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Govt too demoralised to appeal: Relatives

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March 19, 2005 02:02 IST

Surjit Singh Kalsi has been praying at home and the Surrey gurdwara the whole of last week, as he has done for the last 20 years.

Kalsi, the secretary of the gurdwara, has been praying that the soul of his cousin, killed in the Air India Kanishka explosion would continue to have peace.

He also prayed that the two men facing judgment in a Vancouver court will be punished for plotting and abetting the worst mass murder in Canadian history, in which at least 80 of the 331 victims, including two bag handlers in Tokyo's Narita Airport, were children aged under 12 years.

He had been waiting for the moment, he said, when he could look into the faces of the two men charged with planning the explosions and mutter: "You will endlessly rot in hell."

But when he came out of the courtroom after the judgment was passed, he was instead left wondering if he should believe in God at all.

"I don't feel like going to my gurdwara or any gurdwara for that matter," he said. "I ask God, 'How can we trust you?' I ask God, 'How can you let this judge not punish these mass murderers?'"

"My cousin Indira has been murdered twice, first when these terrorists, who call themselves Sikhs, blew up the plane and then now on Wednesday, when the judge acquitted Ripudaman Singh Malik and Ajai Singh Bagri. I don't know if any good will come out even if the government appeals," said Kalsi.

If the government could not produce credible witnesses when Malik and Bagri were in a prison, he wondered, how could it make its case stronger in an appeal. "If at all there is an appeal," he added.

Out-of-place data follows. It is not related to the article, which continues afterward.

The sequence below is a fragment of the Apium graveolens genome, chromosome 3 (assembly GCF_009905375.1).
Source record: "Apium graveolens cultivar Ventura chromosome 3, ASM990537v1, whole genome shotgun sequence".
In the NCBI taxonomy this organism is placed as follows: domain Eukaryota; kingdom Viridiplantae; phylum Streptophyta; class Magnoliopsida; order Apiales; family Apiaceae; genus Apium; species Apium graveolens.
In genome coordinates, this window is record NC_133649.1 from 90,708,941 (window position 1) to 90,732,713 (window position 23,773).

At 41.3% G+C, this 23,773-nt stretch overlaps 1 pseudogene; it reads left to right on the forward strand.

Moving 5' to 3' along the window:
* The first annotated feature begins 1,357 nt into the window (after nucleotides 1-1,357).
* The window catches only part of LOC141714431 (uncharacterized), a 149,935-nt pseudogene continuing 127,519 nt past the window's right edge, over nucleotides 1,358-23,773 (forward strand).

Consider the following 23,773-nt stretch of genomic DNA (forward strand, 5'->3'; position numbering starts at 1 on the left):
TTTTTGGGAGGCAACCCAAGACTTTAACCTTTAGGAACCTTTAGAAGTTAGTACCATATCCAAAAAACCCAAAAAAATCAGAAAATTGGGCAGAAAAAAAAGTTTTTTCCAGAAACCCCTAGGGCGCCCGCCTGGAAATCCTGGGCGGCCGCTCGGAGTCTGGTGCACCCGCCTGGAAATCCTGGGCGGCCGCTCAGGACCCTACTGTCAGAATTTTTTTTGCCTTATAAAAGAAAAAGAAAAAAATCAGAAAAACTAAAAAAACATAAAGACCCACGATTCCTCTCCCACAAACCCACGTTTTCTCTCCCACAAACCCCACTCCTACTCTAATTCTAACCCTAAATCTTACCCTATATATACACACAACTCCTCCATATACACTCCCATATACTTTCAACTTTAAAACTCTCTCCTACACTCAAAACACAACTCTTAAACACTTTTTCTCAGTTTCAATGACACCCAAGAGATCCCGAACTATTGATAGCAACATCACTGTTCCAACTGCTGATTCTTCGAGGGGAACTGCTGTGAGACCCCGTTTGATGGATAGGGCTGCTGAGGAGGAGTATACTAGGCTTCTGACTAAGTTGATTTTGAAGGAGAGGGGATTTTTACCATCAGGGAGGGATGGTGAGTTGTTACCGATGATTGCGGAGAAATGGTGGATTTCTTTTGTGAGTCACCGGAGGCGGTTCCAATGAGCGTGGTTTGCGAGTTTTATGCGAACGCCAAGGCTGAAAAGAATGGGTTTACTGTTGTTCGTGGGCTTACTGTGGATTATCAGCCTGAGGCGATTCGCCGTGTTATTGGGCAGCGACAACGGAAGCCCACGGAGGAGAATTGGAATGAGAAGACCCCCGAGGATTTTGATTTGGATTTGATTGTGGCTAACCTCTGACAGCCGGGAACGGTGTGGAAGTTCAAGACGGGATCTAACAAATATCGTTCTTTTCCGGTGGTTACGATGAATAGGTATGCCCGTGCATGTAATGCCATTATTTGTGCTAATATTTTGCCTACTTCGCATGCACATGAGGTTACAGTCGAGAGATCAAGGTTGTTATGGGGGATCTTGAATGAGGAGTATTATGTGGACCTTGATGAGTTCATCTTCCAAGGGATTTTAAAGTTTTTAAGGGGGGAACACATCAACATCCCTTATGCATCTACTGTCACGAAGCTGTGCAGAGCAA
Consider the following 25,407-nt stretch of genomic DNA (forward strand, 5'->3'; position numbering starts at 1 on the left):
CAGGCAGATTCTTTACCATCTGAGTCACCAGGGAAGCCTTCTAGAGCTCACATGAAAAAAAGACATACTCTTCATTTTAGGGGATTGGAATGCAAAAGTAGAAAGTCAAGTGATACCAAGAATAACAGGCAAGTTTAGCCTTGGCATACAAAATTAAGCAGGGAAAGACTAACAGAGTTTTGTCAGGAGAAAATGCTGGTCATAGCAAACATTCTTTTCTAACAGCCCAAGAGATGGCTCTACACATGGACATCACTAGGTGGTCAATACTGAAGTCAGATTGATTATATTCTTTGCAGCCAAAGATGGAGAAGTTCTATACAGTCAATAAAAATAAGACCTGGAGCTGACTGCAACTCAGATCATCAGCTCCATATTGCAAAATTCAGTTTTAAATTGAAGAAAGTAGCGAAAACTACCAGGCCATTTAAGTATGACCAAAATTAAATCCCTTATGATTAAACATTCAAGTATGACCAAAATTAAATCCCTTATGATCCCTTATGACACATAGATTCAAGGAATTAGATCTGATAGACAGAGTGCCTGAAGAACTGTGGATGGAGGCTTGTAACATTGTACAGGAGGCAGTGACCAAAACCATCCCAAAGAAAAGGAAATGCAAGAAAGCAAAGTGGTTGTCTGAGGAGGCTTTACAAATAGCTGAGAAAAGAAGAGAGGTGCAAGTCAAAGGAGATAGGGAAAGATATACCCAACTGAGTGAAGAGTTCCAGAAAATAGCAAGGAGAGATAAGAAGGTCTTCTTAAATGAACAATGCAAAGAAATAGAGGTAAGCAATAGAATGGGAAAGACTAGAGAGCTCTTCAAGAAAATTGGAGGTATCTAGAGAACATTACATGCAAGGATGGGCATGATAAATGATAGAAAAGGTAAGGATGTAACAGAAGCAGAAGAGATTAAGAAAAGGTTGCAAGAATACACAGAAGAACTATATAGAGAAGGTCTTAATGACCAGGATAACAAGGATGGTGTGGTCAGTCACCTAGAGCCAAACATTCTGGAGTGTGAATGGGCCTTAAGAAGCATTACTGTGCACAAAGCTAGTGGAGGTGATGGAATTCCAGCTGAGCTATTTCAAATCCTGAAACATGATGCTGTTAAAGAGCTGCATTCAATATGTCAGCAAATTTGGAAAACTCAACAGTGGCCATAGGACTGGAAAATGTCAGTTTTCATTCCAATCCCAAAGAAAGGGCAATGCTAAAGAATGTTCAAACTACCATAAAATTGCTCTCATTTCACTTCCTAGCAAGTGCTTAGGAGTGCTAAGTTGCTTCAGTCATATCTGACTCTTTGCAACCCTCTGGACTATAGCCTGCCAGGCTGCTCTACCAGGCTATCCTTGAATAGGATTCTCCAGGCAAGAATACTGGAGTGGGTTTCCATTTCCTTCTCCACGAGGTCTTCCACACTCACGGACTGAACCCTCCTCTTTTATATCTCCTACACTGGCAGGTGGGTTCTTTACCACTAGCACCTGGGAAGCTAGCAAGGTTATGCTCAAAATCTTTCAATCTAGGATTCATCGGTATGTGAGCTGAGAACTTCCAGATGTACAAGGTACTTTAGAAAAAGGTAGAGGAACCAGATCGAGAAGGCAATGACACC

The government has a month's time to appeal.

But many relatives of the victims in the explosion that killed 329 people, who were aboard Air India's Kanishka, felt that the government, after having spent Canadian $100 million on the investigation and prosecution, might not have the will to go on an appeal.

The judgment has been a severe blow to the prosecution and it might need more than a month to gather its wits, relatives said.

"If witnesses were not ready to speak before the judge when Malik and Bagri were in the prison, will they have the courage to speak out now when Malik and Bagri are celebrating their victories?" wondered a grieving relative in Vancouver who asked not to be identified "I think everyone is demoralised."

"If the government has not been able to produce strong witnesses during the last 20 years," he wondered, "how can it succeed? Will it try for another 20 years?"

"I think a second trial will unnecessarily give hope to some families that justice could be found the second time but I think it is better to close this business down."

Indira Kaur was very close to her cousin, Surjit. Her father Rattan Singh Kalsi said he almost fainted when he heard the verdict. "People were sobbing in the court room," he continued. "I almost ran out, I wanted to breathe some fresh air."